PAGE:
Jackie Guigui-Stolberg
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Up Yours! The Modern Marketing of an Old-Fashioned Product: Sniffing Tobacco

Munich, Germany Business April 15 @ 3:49pm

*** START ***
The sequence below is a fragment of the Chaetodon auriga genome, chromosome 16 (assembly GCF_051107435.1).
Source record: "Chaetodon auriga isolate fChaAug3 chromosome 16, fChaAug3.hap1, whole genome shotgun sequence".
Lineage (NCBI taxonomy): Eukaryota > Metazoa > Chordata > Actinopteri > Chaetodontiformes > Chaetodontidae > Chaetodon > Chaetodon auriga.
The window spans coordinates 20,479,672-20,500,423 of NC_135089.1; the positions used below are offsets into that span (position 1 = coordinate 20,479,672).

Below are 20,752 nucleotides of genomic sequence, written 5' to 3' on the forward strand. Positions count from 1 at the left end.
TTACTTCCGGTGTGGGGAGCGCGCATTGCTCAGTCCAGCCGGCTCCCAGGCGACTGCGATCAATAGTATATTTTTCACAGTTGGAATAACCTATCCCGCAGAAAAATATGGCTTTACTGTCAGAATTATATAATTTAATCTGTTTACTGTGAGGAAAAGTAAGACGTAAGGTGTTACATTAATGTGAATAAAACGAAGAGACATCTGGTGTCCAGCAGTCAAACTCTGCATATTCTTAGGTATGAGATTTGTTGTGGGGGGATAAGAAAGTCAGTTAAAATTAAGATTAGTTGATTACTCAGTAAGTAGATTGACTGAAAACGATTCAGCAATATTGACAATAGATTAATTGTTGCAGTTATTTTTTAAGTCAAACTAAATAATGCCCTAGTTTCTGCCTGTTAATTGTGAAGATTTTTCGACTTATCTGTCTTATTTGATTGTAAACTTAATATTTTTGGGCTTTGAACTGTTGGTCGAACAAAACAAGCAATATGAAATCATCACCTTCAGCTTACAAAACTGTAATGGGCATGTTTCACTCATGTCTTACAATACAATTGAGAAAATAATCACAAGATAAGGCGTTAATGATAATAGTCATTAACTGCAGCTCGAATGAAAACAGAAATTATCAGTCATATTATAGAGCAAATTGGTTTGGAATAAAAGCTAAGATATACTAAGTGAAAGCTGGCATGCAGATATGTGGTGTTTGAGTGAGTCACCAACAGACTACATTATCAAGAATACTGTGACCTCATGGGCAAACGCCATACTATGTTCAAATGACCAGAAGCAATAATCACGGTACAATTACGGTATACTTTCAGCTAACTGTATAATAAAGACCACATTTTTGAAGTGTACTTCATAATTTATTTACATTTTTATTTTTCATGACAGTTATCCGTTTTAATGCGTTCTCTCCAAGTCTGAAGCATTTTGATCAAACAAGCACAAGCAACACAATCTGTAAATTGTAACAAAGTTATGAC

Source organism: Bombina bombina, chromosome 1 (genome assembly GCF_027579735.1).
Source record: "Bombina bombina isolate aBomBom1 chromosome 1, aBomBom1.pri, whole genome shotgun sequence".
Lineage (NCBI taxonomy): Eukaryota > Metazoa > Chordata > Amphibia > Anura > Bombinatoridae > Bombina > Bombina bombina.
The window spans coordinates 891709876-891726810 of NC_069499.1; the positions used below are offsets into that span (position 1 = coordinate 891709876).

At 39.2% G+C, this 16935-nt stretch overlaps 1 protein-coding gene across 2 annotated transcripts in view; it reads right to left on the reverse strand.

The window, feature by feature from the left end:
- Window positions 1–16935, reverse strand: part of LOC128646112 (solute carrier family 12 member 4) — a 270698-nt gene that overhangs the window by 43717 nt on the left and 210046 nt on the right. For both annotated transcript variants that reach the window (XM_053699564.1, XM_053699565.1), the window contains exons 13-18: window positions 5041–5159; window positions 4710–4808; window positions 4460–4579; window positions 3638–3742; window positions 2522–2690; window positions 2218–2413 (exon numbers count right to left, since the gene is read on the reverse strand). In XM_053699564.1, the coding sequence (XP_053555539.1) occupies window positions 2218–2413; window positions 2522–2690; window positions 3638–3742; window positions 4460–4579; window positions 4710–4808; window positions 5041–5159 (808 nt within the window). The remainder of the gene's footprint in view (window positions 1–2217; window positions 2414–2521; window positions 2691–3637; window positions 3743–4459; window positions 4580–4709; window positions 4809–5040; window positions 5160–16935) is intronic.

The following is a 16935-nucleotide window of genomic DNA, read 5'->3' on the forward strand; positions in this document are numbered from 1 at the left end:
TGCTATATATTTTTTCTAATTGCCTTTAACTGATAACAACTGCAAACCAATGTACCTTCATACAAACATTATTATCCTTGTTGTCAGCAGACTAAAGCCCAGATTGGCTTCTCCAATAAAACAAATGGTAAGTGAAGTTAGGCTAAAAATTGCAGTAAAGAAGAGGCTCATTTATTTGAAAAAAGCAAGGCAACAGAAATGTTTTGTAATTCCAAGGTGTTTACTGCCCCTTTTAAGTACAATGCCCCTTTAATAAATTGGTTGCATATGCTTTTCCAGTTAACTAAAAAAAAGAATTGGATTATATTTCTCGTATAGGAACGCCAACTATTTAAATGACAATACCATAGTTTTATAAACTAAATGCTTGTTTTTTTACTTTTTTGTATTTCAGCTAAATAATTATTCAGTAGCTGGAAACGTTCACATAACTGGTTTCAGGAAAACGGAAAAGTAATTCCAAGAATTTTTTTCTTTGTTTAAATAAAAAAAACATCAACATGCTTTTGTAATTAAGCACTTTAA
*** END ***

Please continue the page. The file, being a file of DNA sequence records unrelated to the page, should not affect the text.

Strangely enough, a very old-fashioned, traditional German product has experienced a revival in recent years: sniffing tobacco. Smoking is illegal in public places in Germany, and maybe for that reason, sniffing snuff has come into style again in a big way. Another reason is surely a re-embracing of regional traditions in our globalized, melting-pot world. Like the Oktoberfest itself, snuff is an old Bavarian tradition that is enjoying a comeback. By some estimates, there are as many as a million snuff-users in Germany today. Many villages (including the one in which I live) have snuff-sniffing clubs. Last summer, I covered the Snuff World Championships for Euronews. ( .At the Oktoberfest in Munich, many people enjoy snuff in a wide variety of "flavors" including a startlingly white and powdery version jokingly referred to as "Wiesnkoks" ("Oktoberfest Cocaine"). No worries, however: it's a harmless mixture of dextrose and menthol which some say is simply a welcome refreshment for beer-clouded heads.The Pöschl Tobacco factory ( ), near Regensburg in northern Bavaria, is a family-owned business which was founded in 1902. It controls roughly half the world market for this strange substance. Snuff has been used for over five hundred years. How does Pöschl market its snuff? On the one hand, snuff is sold to traditionalists and nostalgia fans in packaging featuring nineteenth-century-like images. On the other hand, snuff is marketed as a hip, macho, and trendy product, an accessory that might enhance the outfit of any big-bearded hipster in jeans and a flannel shirt, and that of his girlfriend, too. Among the over twenty-five different Pöschl snuff products, there are now even FC-Bayern (soccer team) and Red Bull varieties. In an article about the marketing of snuff I would be interested in finding out how the Pöschl company survives and still dominates the international snuff market. How does the company stay relevant today as a purveyor of a very non-essential product? How can snuff be marketed as "cool" despite the fact that many people find the snuff-sniffing habit rather revolting? Could the current fascination with snuff suddenly "go up in smoke" again?
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